the visible hand

it is the theory which decides what can be observed – einstein

Farm bill billions in commodity subsidies

Posted by ecoshift on November 5, 2007

Here’s a good companion piece to yesterday’s post on rising global food prices… What do we want to subsidize? This is the same bill that underwrites programs to provide wetlands/grasslands protections and environmental cleanup, reward environmental farm stewardship and support local foods in the schools and farmer’s markets as well as food stamps. But these environmental/health/social programs are directly linked to the massive WTO illegal commodity subsidies that make high sugar high cholesterol junk food so ubiquitous and cheap.   Hmmm…

Worth clicking the link and reading the entire article…

Weed It and Reap – New York Times
By MICHAEL POLLAN
Published: November 4, 2007
Berkeley, Calif.

FOR Americans who have been looking to Congress to reform the food system, these past few weeks have been, well, the best of times and the worst of times. A new politics has sprouted up around the farm bill, traditionally a parochial piece of legislation thrashed out in private between the various agricultural interests (wheat growers versus corn growers; meatpackers versus ranchers) without a whole lot of input or attention from mere eaters.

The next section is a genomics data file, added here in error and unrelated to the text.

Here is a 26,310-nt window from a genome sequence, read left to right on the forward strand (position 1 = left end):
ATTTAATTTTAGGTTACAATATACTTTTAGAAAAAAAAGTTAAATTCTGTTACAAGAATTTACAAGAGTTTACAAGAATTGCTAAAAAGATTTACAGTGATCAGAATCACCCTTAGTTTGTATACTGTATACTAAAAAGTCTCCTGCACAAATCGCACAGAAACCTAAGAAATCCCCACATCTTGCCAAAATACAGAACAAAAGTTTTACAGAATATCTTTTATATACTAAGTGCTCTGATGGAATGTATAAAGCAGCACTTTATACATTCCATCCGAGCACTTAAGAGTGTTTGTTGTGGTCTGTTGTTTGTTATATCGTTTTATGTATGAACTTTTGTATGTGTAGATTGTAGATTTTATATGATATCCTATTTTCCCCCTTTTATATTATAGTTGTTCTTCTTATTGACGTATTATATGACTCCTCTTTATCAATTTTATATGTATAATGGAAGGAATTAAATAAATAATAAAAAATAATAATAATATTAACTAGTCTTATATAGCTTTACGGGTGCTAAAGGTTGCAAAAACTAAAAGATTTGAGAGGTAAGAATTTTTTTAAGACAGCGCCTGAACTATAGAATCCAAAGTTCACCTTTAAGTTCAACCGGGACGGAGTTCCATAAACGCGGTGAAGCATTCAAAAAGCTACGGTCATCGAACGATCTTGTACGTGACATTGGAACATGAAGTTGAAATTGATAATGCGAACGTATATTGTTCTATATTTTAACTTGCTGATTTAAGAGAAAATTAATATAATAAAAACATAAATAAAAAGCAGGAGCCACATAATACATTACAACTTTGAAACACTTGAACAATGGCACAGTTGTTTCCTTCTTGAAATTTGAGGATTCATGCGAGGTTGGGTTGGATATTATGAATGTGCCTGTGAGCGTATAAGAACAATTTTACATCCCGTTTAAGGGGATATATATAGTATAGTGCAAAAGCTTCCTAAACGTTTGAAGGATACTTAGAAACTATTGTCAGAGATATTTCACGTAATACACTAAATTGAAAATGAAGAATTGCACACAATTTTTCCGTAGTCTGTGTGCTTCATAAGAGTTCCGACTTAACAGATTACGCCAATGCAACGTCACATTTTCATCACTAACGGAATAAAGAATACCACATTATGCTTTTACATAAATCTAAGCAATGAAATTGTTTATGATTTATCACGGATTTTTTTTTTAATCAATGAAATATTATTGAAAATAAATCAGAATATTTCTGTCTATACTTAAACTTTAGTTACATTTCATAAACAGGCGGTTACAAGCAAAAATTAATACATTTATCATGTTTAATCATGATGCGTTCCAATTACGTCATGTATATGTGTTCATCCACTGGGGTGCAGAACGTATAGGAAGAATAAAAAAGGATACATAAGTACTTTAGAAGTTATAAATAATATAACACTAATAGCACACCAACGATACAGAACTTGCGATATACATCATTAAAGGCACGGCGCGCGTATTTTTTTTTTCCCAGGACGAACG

Not this year. The eaters have spoken, much to the consternation of farm-state legislators who have fought hard — and at least so far with success — to preserve the status quo.

Americans have begun to ask why the farm bill is subsidizing high-fructose corn syrup and hydrogenated oils at a time when rates of diabetes and obesity among children are soaring, or why the farm bill is underwriting factory farming (with subsidized grain) when feedlot wastes are polluting the countryside and, all too often, the meat supply. For the first time, the public health community has raised its voice in support of overturning farm policies that subsidize precisely the wrong kind of calories (added fat and added sugar), helping to make Twinkies cheaper than carrots and Coca-Cola competitive with water. Also for the first time, the international development community has weighed in on the debate, arguing that subsidized American exports are hobbling cotton farmers in Nigeria and corn farmers in Mexico….

When you consider that farm income is at record levels (thanks to the ethanol boom, itself fueled by another set of federal subsidies); that the World Trade Organization has ruled that several of these subsidies are illegal; that the federal government is broke and the president is threatening a veto, bringing forth a $288 billion farm bill that guarantees billions in payments to commodity farmers seems impressively defiant.


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